Improving Customer Service

Issue # 5 of 70 

John T. Self, Ph.D.
By: Dr. John T. Self

Business Closed: The Story Behind The Sign

We've all seen "closed" signs hanging in the windows of empty buildings. We probably glanced at the signs but our thoughts quickly turned to something else. Closed signs are such a common sight that we usually don't give them a second thought, they just register as background, like highway billboards advertising milk or cars.

But the closed sign represents much more than just another building available for rent. Behind the sign lies human tragedy. Dreams crushed, families torn apart, savings emptied, and past friends now bitter enemies.

It means that someone dared to take action and breathe life into a dream. The good news is that this person is not going to spend their life wondering if they should plunge into the risky waters of ownership. They know. For better or for worse, they know.

Owning your own business is an aphrodisiac that blinds the owner to any flaws that the concept may have. Most entrepreneurs know and even understand that starting a business is risky. Or at least they think they do. But, that's not the problem.

The problem lies at the core of the dream. The excitement that breeds as you talk about it, fueling even more excitement until you stop listening to anyone who doesn't agree with you. When people offer objections or criticisms, you usually dismiss them as errant opinions because they just don't understand. They're just negative. This start-up will be different. You can FEEL it. This feels right. Too right to fail. There is just too much sweat and blood in it. And anyway, this couldn't fail.

Well, it could fail, it can fail, and it often does fail. 90% of the time, in fact.

By now you're asking where is this leading? Where does customer service come in?

Customer service or the lack of it, is one of the primary reasons why businesses fail. New businesses fail by getting carried away with the assumption that a flashy product, celebrity owners, or clever marketing will carry them to success and profits. Established businesses fail when they become complacent. Yes, the public appreciates and will flock initially to a glitzy start-up. But that's short term. After the dust settles, customer service will nourish and sustain the business.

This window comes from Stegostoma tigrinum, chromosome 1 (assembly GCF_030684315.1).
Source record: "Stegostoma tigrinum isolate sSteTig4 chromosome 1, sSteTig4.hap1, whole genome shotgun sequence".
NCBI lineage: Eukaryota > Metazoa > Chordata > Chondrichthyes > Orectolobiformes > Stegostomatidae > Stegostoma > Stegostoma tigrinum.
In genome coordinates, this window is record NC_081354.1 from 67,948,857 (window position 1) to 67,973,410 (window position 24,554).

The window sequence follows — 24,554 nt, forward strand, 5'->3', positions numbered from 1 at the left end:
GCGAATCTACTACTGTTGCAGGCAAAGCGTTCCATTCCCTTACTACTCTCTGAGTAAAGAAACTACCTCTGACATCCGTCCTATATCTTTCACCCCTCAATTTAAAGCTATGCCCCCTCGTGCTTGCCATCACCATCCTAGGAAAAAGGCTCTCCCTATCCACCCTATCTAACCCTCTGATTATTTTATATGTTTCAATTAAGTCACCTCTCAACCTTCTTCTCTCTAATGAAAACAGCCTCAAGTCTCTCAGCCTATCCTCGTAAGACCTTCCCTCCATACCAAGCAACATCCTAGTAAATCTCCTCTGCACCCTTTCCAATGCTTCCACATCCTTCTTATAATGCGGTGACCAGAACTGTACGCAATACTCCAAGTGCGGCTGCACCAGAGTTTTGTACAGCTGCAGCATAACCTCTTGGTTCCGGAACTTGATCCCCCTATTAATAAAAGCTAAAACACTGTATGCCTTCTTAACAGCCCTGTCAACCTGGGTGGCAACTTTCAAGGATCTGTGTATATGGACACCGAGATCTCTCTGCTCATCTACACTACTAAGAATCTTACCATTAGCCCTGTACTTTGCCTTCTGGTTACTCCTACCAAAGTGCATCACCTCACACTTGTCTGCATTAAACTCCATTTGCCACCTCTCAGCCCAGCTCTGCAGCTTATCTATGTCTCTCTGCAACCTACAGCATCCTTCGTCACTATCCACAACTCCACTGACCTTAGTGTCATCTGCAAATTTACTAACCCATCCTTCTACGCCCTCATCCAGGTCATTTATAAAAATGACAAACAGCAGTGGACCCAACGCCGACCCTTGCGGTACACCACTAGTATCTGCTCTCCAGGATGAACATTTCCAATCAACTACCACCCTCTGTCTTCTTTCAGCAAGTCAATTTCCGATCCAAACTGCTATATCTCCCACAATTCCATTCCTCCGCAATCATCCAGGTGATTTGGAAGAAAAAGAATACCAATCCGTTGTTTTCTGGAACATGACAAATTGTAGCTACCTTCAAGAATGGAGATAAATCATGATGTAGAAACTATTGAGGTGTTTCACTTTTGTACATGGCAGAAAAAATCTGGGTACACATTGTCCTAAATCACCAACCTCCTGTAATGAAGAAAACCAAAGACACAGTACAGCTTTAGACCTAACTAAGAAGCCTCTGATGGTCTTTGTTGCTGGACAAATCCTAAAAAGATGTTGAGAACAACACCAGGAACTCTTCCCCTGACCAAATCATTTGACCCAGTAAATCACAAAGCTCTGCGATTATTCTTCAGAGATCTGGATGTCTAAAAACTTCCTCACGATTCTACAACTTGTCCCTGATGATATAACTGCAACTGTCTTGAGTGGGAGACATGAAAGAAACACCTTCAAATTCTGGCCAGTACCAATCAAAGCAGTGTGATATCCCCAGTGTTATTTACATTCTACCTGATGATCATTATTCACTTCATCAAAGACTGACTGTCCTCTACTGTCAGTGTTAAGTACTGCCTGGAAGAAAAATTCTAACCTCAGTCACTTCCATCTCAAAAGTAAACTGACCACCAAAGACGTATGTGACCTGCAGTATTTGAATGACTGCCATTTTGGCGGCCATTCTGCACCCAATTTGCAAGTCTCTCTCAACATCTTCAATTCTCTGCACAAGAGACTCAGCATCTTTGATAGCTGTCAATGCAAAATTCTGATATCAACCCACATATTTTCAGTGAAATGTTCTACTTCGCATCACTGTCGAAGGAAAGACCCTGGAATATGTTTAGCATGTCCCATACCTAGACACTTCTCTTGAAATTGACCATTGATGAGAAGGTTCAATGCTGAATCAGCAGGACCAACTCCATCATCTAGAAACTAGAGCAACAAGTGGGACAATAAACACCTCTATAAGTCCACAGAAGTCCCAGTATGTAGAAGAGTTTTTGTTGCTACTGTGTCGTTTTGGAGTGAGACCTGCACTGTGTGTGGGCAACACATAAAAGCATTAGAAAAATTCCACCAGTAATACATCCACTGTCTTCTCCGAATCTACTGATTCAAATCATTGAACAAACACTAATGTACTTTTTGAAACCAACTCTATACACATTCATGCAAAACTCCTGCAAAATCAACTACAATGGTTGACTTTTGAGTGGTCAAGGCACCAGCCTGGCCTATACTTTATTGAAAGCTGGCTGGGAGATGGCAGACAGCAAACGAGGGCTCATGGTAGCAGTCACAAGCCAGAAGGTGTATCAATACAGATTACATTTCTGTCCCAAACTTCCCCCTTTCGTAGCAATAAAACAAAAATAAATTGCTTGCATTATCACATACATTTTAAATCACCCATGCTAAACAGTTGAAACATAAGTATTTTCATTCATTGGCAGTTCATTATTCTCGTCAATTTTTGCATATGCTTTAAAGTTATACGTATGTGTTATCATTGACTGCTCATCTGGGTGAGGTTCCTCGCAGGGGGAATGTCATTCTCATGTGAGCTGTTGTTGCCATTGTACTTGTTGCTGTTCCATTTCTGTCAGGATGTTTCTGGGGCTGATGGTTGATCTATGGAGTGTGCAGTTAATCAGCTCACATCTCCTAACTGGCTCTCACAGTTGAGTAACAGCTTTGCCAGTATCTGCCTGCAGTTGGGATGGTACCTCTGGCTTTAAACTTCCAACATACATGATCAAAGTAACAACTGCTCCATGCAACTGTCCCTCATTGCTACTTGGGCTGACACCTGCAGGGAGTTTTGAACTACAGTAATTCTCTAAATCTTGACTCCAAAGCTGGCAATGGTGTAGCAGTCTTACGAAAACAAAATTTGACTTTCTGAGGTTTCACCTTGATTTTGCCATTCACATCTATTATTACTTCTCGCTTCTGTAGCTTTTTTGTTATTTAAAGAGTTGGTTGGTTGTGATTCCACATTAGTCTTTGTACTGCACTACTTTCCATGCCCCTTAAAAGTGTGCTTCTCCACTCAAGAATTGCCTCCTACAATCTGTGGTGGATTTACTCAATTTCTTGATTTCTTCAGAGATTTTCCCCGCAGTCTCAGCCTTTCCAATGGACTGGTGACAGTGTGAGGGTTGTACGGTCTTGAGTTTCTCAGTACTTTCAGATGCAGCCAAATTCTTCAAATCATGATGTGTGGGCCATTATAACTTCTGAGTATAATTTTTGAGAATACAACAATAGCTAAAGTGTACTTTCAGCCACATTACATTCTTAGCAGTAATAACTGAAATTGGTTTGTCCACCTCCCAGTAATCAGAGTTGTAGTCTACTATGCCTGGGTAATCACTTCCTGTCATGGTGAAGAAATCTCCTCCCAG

Companies that are committed to long term success always place customer service at their core. Take a look at employees of companies known for customer service excellence; you'll see low turnover, great morale and passionate loyalty that customers find infectious. And rare.

When a company is based on customer service, even the inevitable problems that occur provide opportunities to actually strengthen customer loyalty. Because business has been built on relationships and not gimmicks, your customers will often work with you to help solve problems and work through them, not turn away like a fickle lover. The value of relationships, of your employees, and ultimately, of customer service cannot be overstated.

John T. Self is a lecturer at The Collins School of Hospitality Management at California State Polytechnic University (Cal Poly Pomona). Prior to entering academia, Dr. Self spent fifteen years in the restaurant industry. While in the corporate world, he worked for several chains including Chili's and Steak and Ale, and as vice president of a regional restaurant chain overseeing six restaurants with sales of over twenty million dollars. He has also owned three independent restaurants, including a comedy club.
Dr. Self has also been involved in the development of international hospitality programs. While at Golden Gate University, he started the partnership with Dalian University of Technology in Dalian, China and is continuing in that involvement at Cal Poly.

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For more customer service articles, visit the Customer Service series on the new Sideroad: Practical Advice Straight from The Experts.

Text © Dr. John T. Self, 1997,1998. Part of the original Sideroad.